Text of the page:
Kwittken agrees that brand managers must get their organizations out there. “Consumers are demanding almost every brand stand up and speak out,” he says.

That’s fine for brands like Ben & Jerry’s or American Express that have a long history of speaking out on social justice issues—but what if your brand has traditionally avoided the spotlight?

Kwittken says it must start with your top leader—usually the CEO. That message should then work from the inside out to share core values to stakeholders. “First start with employees, and then pivot to explain to customers what they are doing not in words but in actions,” he says.

The importance of authenticity

Every blogger on the planet will tell you that your messages around race and equity must be authentic—but what does that mean in practice?

Kwittken argues that authenticity won’t be there if you follow usual practices like ghostwriting for your CEO.

“What people want are their CEOs to be more vulnerable,” he says. And that vulnerability requires your leaders to express what’s in their hearts. When Kwittken has been consulted about how to write a message about the current mood in America for a CEO or leader, his message to clients has been: Don’t.

“Talk to clients and CEOS directly,” he advises. “You need to talk to your CEO like you would if you are a therapist and ask them how they are feeling.”

Evans frames it this way: “Authenticity, by its very nature, is raw and ‘in the moment.’ If it takes longer than a moment to ‘plan your authentic response,’ it is lost. Once the shine and polish are added, it’s not authentic, but something else—and that doesn’t make it bad. It’s just owning what your company is comfortable sharing.”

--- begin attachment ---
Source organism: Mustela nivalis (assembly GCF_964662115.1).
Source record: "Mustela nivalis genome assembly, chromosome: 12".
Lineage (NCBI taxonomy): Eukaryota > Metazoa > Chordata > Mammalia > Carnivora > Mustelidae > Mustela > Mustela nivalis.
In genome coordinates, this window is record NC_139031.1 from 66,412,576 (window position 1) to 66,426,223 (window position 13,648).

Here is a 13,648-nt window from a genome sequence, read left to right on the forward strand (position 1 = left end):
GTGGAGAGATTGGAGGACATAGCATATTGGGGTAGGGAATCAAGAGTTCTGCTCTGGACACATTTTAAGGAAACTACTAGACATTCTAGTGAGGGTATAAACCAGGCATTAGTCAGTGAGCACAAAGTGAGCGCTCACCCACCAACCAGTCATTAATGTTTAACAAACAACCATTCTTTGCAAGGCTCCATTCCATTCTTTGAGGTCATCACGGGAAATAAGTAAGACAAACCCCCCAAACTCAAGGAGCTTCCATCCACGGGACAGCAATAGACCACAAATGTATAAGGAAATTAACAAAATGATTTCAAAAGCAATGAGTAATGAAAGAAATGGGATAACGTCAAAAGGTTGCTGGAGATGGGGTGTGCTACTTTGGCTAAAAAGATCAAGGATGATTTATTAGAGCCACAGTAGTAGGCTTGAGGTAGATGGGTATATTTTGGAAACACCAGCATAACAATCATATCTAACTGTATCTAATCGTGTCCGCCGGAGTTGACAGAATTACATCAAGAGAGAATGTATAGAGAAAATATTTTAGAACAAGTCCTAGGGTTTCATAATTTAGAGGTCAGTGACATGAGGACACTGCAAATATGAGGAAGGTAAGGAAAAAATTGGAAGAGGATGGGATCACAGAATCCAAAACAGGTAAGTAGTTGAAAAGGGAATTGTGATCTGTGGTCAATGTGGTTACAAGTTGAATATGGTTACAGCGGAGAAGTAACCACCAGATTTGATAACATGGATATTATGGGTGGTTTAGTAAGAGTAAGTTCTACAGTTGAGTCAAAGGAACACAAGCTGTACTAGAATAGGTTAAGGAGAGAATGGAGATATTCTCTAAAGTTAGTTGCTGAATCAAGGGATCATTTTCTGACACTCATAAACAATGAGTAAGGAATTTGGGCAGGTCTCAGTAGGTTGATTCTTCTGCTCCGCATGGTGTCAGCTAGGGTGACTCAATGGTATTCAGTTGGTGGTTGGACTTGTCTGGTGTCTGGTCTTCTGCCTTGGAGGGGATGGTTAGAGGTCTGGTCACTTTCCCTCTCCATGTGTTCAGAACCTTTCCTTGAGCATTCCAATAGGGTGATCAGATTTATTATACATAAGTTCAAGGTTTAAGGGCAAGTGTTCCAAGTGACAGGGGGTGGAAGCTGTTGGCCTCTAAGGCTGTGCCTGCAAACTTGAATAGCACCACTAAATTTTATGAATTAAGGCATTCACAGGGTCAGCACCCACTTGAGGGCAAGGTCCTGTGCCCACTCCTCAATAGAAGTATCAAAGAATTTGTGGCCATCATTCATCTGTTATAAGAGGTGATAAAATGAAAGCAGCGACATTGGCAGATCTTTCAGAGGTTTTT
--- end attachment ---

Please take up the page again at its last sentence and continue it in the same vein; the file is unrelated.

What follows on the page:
She argues that unedited video will pack a bigger punch for your message, even if it’s less tidy than you’d like.

“The most important thing is that you need to be able to back up your words—not in a showy display of ‘look at us,’ but offer resources, contributions, a voice or influence. Give away a piece of your online visibility to give a place to others who are unheard or unseen,” she says. “It doesn’t take much thought to think about doing the right thing; it’s actually getting it done that matters.”

Evans offers these guiding questions to help brands think through their messages right now:

  • Are we being inclusive in our messaging? No? Then it needs to change.
  • Is our team representative of inclusivity? No? Then it needs to change.
  • Do we actually know what #BlackLivesMatter wants/needs? If not, ask and include.
  • Is our messaging, advertising and/or marketing able to support or create action in the long term?

Purpose washing

There is a danger in such instances for a brand message to seem disingenuous or opportunistic.